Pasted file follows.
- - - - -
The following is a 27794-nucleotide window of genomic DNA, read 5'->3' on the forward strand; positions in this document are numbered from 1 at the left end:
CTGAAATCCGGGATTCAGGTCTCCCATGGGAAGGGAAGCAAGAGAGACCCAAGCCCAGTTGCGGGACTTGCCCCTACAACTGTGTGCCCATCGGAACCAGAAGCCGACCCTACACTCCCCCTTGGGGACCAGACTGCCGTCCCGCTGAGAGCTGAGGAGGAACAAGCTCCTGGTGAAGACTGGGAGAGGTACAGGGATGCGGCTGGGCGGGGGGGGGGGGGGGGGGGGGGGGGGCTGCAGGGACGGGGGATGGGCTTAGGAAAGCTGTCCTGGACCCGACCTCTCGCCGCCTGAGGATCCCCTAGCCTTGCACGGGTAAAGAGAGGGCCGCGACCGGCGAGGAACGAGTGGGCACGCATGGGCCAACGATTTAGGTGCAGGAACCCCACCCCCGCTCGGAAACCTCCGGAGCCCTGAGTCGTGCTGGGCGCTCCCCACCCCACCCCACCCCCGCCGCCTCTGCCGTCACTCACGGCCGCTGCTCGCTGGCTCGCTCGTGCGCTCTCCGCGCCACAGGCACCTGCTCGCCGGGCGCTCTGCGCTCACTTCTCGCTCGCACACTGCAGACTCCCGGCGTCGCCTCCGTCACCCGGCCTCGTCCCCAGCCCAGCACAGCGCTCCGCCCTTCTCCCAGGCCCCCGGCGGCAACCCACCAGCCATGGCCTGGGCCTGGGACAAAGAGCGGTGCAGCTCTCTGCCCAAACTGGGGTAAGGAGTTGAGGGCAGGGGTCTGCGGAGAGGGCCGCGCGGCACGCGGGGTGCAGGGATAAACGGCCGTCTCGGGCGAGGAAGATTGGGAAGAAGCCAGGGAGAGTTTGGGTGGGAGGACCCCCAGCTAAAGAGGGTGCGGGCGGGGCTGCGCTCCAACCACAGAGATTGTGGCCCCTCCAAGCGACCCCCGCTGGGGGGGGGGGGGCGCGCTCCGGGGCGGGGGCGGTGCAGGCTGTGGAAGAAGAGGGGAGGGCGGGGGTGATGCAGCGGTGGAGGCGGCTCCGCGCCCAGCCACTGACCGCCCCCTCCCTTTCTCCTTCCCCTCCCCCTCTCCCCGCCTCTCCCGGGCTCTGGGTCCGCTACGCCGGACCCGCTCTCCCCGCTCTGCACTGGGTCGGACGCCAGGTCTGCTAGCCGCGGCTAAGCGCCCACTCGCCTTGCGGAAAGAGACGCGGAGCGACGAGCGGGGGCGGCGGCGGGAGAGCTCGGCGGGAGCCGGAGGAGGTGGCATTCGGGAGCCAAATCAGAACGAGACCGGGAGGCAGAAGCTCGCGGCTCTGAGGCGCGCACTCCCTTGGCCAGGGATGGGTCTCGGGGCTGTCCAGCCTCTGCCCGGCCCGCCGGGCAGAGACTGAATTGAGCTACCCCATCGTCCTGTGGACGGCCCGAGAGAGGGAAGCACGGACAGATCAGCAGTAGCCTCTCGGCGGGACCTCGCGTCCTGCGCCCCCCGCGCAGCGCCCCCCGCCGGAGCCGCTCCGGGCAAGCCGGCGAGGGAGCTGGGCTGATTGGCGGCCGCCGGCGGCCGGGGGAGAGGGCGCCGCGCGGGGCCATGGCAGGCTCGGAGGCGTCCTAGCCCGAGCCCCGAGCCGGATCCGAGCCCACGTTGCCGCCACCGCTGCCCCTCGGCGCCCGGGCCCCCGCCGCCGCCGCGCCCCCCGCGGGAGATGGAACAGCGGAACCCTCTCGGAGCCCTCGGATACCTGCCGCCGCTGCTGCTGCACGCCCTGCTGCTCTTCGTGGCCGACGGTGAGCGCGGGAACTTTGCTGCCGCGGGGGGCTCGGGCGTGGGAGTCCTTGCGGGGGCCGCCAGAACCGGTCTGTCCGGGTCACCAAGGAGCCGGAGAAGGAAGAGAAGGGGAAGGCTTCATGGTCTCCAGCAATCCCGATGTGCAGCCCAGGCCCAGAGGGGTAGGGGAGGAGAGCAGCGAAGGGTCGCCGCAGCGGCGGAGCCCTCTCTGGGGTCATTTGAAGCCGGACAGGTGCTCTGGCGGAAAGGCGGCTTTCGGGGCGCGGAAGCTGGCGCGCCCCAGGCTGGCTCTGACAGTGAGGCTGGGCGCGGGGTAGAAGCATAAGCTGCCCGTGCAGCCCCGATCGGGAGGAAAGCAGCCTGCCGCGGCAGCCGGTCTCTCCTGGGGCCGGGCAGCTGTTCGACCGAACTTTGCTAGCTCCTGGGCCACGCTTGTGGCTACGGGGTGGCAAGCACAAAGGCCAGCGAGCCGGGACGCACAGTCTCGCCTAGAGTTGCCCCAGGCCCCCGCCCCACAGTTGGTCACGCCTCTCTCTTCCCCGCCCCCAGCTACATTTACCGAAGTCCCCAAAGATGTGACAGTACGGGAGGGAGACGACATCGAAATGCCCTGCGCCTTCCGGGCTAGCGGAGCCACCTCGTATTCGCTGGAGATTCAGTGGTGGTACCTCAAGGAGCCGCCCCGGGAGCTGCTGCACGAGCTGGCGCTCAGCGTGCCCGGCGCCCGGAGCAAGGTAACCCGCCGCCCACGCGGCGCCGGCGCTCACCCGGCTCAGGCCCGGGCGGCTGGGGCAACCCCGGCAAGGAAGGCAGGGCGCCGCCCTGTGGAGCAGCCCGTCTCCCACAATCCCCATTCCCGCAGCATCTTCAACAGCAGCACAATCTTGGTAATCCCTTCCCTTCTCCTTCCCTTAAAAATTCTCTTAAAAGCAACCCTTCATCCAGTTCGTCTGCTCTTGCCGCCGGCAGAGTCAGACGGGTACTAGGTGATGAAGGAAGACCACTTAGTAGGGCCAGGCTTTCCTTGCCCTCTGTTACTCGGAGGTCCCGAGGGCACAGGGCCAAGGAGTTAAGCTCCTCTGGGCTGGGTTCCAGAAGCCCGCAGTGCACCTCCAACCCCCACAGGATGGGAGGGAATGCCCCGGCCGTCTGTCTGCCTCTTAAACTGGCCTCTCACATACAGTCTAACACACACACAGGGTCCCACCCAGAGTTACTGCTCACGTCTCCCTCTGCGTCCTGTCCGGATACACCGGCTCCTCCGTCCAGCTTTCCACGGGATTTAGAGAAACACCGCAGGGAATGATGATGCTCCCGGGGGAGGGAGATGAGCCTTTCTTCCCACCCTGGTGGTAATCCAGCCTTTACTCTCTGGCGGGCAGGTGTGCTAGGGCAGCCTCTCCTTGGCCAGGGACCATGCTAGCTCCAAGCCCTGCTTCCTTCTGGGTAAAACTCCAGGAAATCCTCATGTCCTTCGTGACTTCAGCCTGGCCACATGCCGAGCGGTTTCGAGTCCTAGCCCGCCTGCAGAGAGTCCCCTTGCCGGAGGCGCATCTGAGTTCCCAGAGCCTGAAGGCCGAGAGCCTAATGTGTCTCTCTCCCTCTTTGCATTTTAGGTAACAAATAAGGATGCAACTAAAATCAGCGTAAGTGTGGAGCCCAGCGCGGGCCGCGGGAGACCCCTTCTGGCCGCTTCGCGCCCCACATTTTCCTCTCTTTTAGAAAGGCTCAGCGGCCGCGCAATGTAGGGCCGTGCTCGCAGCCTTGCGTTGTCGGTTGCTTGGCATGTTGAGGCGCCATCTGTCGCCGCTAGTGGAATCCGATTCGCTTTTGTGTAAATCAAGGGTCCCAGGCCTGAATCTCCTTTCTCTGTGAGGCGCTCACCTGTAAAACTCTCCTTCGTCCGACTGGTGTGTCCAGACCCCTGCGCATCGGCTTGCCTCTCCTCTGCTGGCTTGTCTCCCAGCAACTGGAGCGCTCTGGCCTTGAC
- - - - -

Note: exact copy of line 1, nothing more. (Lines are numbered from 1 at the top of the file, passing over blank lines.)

The following is a 27794-nucleotide window of genomic DNA, read 5'->3' on the forward strand; positions in this document are numbered from 1 at the left end: